The RSPCA describe a puppy farm as “an intensive dog breeding facility which is operated under inadequate conditions which do not meet the behavioral, social and / or psychological needs of dogs”.
Mr Grima said his proposal was not a puppy farm and that it “would dramatically improve animal welfare outcomes”.
âThe dogs we breed are not of the same breeds that we find in shelters,â he said. “The demand is not going to go away, but by raising the standards we can help force dishonest operators who have no regard for animal welfare to leave the industry.”
the development application Submitted by Mr. Grima’s Rockley Valley Park Pty Ltd is proposing the construction of a 60 dog breeding facility on a 100 hectare property in Fosters Valley, 13 miles south of Bathurst.
The $ 841,000 development includes grassy exercise yards, secluded kennels with under-slab heating and socializing lessons, grooming facilities and a veterinary inspection area, air-conditioned farrowing shed with yards external exercise and a training center to teach dog breeding techniques.
High fences and ânon-koala feeder treesâ are proposed to protect the koala habitat that adjoins part of the property.
Mr Grima said the breeding activity would be based on veterinary advice and exceed standards set by law and animal welfare groups.
“Breeding mothers will be deexerized and rehoused between four and a half and five years old and will only be allowed to give birth five times, and only then on the basis of veterinarian approval,” he said. “All breeding males will be deexed and rehoused at the age of seven.”
The Bathurst Regional Council received 41 submissions regarding the proposed dog breeding facility, four of which were filed late.
“The issues raised in the submissions relate to effluent management, noise, potential impact on koala habitat, animal welfare issues and the ethics of commercial dog breeding,” says Neil Southorn , director of environmental planning and council building services.
Mr Southorn said council would consider whether the proposed dog breeding facility is permitted under the local environmental plan, any development controls, suitability of the site, likely environment, impacts social, economic and public interest.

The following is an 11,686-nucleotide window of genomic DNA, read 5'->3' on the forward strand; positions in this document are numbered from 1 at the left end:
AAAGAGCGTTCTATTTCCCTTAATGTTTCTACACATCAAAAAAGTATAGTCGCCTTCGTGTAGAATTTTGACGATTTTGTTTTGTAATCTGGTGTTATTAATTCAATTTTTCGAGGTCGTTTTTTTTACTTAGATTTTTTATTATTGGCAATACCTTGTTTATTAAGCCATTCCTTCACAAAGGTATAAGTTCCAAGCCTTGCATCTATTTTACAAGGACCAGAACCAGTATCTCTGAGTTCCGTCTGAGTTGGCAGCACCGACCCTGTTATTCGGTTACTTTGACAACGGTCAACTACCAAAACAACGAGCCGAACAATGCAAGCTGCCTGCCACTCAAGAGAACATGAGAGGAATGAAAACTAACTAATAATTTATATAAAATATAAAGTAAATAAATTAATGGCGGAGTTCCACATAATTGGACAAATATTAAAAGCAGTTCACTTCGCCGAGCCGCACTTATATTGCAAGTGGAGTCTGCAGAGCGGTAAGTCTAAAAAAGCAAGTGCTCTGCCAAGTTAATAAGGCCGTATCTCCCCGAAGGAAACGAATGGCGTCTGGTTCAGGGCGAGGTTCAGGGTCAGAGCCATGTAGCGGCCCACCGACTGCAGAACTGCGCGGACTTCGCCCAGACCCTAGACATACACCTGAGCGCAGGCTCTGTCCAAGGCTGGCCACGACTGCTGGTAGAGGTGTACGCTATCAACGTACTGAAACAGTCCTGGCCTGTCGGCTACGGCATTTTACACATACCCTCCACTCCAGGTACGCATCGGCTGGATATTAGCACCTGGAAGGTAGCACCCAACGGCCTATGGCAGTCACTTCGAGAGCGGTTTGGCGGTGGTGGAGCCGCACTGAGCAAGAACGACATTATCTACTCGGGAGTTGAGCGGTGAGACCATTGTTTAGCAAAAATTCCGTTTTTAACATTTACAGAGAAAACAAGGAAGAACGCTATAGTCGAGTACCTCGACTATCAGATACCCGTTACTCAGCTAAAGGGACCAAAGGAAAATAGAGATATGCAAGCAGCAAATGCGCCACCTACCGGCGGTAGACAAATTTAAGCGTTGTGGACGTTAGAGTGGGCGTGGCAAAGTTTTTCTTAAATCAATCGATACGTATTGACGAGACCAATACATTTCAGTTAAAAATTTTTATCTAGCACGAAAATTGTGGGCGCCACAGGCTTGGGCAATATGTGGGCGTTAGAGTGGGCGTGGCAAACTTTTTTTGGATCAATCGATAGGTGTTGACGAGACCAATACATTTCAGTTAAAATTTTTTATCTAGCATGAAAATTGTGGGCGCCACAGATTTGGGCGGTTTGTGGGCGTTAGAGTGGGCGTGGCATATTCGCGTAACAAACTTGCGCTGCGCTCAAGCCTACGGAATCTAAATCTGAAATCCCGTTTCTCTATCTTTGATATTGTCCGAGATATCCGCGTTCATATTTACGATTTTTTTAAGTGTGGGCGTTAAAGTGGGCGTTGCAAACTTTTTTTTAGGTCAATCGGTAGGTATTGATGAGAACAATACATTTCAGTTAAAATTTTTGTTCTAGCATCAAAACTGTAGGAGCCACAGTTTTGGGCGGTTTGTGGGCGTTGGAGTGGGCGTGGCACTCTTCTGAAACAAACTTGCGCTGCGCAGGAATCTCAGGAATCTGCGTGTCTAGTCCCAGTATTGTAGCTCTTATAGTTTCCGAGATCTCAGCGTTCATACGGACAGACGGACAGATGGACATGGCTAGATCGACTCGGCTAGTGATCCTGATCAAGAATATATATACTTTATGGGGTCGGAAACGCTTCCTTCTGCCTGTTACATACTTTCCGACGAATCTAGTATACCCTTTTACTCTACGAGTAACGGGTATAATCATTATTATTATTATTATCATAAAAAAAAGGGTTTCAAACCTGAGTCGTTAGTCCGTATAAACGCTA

Mr. Vince said the motivation for the dog breeding establishment was financial “and we have found that when money is the primary motivation, animal welfare becomes a secondary consideration.”
“There are many cases of dog breeders who treat dogs in shocking ways, and we don’t have to go far back to find evidence of animals kept in squalid conditions and suffering from neglect or unpleasant problems. treated, âhe said.
Mr. Vince launched a petition calling on the Bathurst Regional Council to reject the development of a “puppy farm”, which has received more than 5,400 signatures. He said New South Wales law was “toothless” when it came to puppy farms.
A spokeswoman for the RSPCA said the organization supported stricter animal welfare protections and tougher penalties.
âIt is important to note that it is possible to be a responsible breeder of pets and ensure high welfare standards for animals sold for profit, and individual breeders should be assessed on a case-by-case basis. by case in terms of welfare standards. ,” she said.
Mr Grima said the types of dogs people want – a decision influenced by the size of their yards and their lifestyle – are sometimes not found in pounds or shelters.
âMost people who come to our store to have a puppy have considered a rescue dog but haven’t been able to find a suitable dog at a shelter,â he said.
Harsh laws in Victoria
The proposal for a dog breeding establishment follows changes to victorian laws in December that restrict the number of fertile females dog breeders can keep and allow pet stores to only sell dogs and cats from shelters, pounds or registered foster families.
Debra Tranter, spokesperson for animal welfare group Oscar’s Law, which has campaigned for the new laws in Victoria, said New South Wales legislation was “weak and ambiguous”.
“The code allows dogs to be bred until they can no longer physically reproduce, there is no cap on the number of litters and there is no cap on the number of dogs that a puppy breeder can keep, âshe said.
She also criticized law enforcement in New South Wales: “In New South Wales puppy mills are self-regulated and that has and still causes animals to fail.”
But Mr Grima said the online puppy business would thrive if NSW followed Victoria’s lead.
“The ban on approved breeding and the sale of puppies in pet stores will only push the online business further, where many puppy breeders sell dogs without any responsibility for their health, temperament and conditions. in which they were raised, âhe said. âIt would be a tragedy.
A spokeswoman for NSW Minister of Primary Industries Niall Blair said dog breeders must comply with animal welfare laws and an applicable code of practice.
She said a New South Wales parliamentary inquiry concluded that the ban on sales in pet shops would lead to less scrutiny of the pet industry without any reasonable expectation of improved results in terms of animal welfare – findings criticized by animal welfare groups.
“Another key finding of the investigation is that the committee found no evidence that the number of animals kept by breeders is in itself a factor that determines the welfare outcomes of breeding animals,” said she declared.
The NSW Pet Registry would improve welfare standards with full tracing of dogs and cats, from breeder to owners, she said. âSpecial attention is paid to lifetime range restrictions and deexting of breeding females when they have reached the end of their breeding life. “